As another example of monitoring a user performing an operational process and with reference to FIG. 5, the system as described herein can be used to determine if a user 503 has access to a restricted area 502. Using an identification object 501 (e.g., employee badge, barcode, identification bracelet, etc.), the system can recognize the user 503. Upon the user 503 entering a restricted area 502, the system may scan the identification object 501 and determine if the user 503 is allowed to access the restricted area 502. Whether the user 503 may enter the restricted area 502 may be included in a database and associated with the identification object 501.

It should be noted that the various functions described herein may be implemented using instructions stored on a device readable storage medium such as a non-signal storage device that are executed by a processor. In the context of this document, a storage device is not a signal and “non-transitory” includes all media except signal media.

Program code embodied on a storage medium may be transmitted using any appropriate medium, including but not limited to wireless, wireline, optical fiber cable, RF, et cetera, or any suitable combination of the foregoing.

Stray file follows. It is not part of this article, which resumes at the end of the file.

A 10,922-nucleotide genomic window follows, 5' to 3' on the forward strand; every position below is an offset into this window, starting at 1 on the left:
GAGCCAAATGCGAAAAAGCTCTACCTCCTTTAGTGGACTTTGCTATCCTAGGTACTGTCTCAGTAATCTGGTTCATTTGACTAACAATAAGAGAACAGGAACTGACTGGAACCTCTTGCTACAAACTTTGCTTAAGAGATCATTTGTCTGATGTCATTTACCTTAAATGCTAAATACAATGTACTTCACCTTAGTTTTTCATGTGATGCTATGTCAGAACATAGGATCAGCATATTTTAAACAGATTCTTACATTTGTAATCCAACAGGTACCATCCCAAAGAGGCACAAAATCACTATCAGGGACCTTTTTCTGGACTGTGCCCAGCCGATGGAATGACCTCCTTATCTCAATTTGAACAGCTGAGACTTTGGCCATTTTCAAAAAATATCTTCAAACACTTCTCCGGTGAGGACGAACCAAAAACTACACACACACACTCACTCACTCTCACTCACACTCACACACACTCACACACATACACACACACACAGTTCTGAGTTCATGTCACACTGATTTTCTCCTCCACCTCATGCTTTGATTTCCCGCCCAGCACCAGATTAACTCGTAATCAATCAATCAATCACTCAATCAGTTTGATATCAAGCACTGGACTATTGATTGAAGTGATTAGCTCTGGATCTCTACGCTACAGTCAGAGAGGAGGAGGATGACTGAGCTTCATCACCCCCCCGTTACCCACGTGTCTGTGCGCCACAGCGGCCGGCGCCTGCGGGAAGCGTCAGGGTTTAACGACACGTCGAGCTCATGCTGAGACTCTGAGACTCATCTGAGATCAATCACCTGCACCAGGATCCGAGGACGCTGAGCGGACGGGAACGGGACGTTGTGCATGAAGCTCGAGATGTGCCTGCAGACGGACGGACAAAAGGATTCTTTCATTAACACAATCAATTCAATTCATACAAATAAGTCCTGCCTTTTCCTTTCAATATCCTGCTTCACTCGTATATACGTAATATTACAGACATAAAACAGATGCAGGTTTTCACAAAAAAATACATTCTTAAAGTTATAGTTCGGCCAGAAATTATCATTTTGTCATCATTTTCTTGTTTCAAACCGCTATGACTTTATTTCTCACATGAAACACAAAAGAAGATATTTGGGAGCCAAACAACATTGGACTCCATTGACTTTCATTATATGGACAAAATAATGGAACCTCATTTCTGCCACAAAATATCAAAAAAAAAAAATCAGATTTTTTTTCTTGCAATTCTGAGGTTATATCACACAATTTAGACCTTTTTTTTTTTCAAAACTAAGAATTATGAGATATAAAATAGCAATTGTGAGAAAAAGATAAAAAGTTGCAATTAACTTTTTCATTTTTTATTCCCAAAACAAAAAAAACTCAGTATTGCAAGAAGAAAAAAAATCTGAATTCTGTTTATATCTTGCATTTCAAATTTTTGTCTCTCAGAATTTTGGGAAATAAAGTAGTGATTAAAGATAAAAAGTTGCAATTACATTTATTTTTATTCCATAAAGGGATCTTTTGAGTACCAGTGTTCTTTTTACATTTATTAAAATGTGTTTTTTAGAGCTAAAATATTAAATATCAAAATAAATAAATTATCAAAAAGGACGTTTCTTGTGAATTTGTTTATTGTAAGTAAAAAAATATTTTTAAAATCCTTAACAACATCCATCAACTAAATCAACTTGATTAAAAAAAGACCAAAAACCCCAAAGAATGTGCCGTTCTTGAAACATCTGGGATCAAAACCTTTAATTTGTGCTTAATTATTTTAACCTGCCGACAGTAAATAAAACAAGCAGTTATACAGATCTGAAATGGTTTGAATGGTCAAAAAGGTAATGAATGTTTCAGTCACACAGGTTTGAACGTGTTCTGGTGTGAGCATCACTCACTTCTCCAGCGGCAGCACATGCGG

Program code for carrying out operations may be written in any combination of one or more programming languages. The program code may execute entirely on a single device, partly on a single device, as a stand-alone software package, partly on single device and partly on another device, or entirely on the other device.

In some cases, the devices or components referred to herein communicate by a connection facilitated through network, e.g., a local area network (LAN) or a wide area network (WAN), or the connection may be made through other devices (for example, through the Internet using an Internet Service Provider), through wireless connections, e.g., near-field communication, or through a hard wire connection, such as over a USB connection.

Example embodiments are described herein with reference to the figures, which illustrate example methods, devices and products according to various example embodiments. It will be understood that the actions and functionality may be implemented at least in part by program instructions. These program instructions may be provided to a processor of a device, a special purpose information handling device, or other programmable data processing device to produce a machine, such that the instructions, which execute via a processor of the device implement the functions/acts specified.